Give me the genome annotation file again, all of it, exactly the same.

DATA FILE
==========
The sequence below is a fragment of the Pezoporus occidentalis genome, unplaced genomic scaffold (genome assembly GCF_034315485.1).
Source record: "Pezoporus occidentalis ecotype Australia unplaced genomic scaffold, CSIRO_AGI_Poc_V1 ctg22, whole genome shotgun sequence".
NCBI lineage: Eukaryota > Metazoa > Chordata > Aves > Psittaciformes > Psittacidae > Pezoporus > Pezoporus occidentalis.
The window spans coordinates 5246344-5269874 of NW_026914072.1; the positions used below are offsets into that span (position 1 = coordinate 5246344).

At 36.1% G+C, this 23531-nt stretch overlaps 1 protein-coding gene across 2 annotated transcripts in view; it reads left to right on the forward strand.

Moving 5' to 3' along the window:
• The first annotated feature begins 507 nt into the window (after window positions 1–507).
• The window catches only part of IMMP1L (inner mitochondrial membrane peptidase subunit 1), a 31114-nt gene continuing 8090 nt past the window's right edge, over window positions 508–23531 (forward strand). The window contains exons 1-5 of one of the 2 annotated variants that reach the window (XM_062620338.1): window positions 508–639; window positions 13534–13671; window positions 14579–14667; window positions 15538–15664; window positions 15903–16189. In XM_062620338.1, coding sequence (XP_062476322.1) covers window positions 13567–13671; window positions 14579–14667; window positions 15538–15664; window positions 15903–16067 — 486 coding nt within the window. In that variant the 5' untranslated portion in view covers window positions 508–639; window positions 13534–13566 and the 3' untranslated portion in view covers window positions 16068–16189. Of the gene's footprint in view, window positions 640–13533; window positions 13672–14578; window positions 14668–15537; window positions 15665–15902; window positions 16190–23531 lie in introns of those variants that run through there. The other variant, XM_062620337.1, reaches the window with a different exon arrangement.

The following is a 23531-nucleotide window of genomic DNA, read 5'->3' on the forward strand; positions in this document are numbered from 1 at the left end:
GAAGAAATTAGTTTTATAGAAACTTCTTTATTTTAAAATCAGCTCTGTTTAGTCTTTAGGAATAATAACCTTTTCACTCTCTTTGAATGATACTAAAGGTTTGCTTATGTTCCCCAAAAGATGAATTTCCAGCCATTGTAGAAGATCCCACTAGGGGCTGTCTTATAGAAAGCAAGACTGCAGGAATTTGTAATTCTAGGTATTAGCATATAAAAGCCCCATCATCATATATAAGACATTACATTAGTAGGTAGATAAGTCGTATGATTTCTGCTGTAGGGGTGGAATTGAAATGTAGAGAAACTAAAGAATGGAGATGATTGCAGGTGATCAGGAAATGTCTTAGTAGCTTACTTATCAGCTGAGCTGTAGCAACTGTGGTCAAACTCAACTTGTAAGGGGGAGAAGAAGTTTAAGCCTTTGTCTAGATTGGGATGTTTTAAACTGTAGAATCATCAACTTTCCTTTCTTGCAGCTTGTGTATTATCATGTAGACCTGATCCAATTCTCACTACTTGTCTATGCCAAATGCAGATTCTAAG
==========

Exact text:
The sequence below is a fragment of the Pezoporus occidentalis genome, unplaced genomic scaffold (genome assembly GCF_034315485.1).
Source record: "Pezoporus occidentalis ecotype Australia unplaced genomic scaffold, CSIRO_AGI_Poc_V1 ctg22, whole genome shotgun sequence".
NCBI lineage: Eukaryota > Metazoa > Chordata > Aves > Psittaciformes > Psittacidae > Pezoporus > Pezoporus occidentalis.
The window spans coordinates 5246344-5269874 of NW_026914072.1; the positions used below are offsets into that span (position 1 = coordinate 5246344).

At 36.1% G+C, this 23531-nt stretch overlaps 1 protein-coding gene across 2 annotated transcripts in view; it reads left to right on the forward strand.

Moving 5' to 3' along the window:
• The first annotated feature begins 507 nt into the window (after window positions 1–507).
• The window catches only part of IMMP1L (inner mitochondrial membrane peptidase subunit 1), a 31114-nt gene continuing 8090 nt past the window's right edge, over window positions 508–23531 (forward strand). The window contains exons 1-5 of one of the 2 annotated variants that reach the window (XM_062620338.1): window positions 508–639; window positions 13534–13671; window positions 14579–14667; window positions 15538–15664; window positions 15903–16189. In XM_062620338.1, coding sequence (XP_062476322.1) covers window positions 13567–13671; window positions 14579–14667; window positions 15538–15664; window positions 15903–16067 — 486 coding nt within the window. In that variant the 5' untranslated portion in view covers window positions 508–639; window positions 13534–13566 and the 3' untranslated portion in view covers window positions 16068–16189. Of the gene's footprint in view, window positions 640–13533; window positions 13672–14578; window positions 14668–15537; window positions 15665–15902; window positions 16190–23531 lie in introns of those variants that run through there. The other variant, XM_062620337.1, reaches the window with a different exon arrangement.

The following is a 23531-nucleotide window of genomic DNA, read 5'->3' on the forward strand; positions in this document are numbered from 1 at the left end:
GAAGAAATTAGTTTTATAGAAACTTCTTTATTTTAAAATCAGCTCTGTTTAGTCTTTAGGAATAATAACCTTTTCACTCTCTTTGAATGATACTAAAGGTTTGCTTATGTTCCCCAAAAGATGAATTTCCAGCCATTGTAGAAGATCCCACTAGGGGCTGTCTTATAGAAAGCAAGACTGCAGGAATTTGTAATTCTAGGTATTAGCATATAAAAGCCCCATCATCATATATAAGACATTACATTAGTAGGTAGATAAGTCGTATGATTTCTGCTGTAGGGGTGGAATTGAAATGTAGAGAAACTAAAGAATGGAGATGATTGCAGGTGATCAGGAAATGTCTTAGTAGCTTACTTATCAGCTGAGCTGTAGCAACTGTGGTCAAACTCAACTTGTAAGGGGGAGAAGAAGTTTAAGCCTTTGTCTAGATTGGGATGTTTTAAACTGTAGAATCATCAACTTTCCTTTCTTGCAGCTTGTGTATTATCATGTAGACCTGATCCAATTCTCACTACTTGTCTATGCCAAATGCAGATTCTAAG